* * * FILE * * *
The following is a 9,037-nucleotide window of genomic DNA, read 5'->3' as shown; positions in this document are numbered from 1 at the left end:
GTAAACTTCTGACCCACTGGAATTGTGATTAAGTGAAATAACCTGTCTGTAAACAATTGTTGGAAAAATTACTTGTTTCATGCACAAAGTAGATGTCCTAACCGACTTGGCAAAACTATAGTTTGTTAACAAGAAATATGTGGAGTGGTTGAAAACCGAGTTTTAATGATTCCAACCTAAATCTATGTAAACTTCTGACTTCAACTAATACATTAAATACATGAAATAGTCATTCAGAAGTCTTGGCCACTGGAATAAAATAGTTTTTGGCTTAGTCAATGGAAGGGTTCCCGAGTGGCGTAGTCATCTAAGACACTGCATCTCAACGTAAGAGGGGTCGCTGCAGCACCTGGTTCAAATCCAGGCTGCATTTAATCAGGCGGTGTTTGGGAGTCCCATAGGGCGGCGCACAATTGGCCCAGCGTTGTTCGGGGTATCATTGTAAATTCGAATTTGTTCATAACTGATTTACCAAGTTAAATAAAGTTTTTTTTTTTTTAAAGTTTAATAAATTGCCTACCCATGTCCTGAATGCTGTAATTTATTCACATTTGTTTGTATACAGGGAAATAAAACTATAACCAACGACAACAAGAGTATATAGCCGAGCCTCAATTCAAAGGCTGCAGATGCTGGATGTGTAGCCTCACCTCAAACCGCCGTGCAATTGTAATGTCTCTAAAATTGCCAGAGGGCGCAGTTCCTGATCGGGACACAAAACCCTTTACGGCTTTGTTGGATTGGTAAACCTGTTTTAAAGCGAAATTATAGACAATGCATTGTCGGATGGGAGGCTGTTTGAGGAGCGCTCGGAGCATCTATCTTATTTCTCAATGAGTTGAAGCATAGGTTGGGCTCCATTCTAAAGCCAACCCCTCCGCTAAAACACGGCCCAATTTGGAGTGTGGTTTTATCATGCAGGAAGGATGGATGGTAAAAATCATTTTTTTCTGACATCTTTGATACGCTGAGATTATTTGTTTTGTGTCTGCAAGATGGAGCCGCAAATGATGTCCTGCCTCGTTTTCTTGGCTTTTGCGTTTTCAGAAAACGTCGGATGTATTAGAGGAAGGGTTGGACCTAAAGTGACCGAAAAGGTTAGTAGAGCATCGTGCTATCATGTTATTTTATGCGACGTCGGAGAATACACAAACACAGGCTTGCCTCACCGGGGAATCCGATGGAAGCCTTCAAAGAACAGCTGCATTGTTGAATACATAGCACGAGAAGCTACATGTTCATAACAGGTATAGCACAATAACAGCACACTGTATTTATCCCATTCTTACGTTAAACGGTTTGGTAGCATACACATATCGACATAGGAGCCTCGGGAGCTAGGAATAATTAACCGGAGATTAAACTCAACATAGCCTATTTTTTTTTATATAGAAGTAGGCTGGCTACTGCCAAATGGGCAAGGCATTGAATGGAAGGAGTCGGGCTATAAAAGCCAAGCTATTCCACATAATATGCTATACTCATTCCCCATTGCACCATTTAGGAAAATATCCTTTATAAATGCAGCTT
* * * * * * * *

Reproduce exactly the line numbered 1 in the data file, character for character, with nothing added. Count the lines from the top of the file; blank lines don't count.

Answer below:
The following is a 9,037-nucleotide window of genomic DNA, read 5'->3' as shown; positions in this document are numbered from 1 at the left end: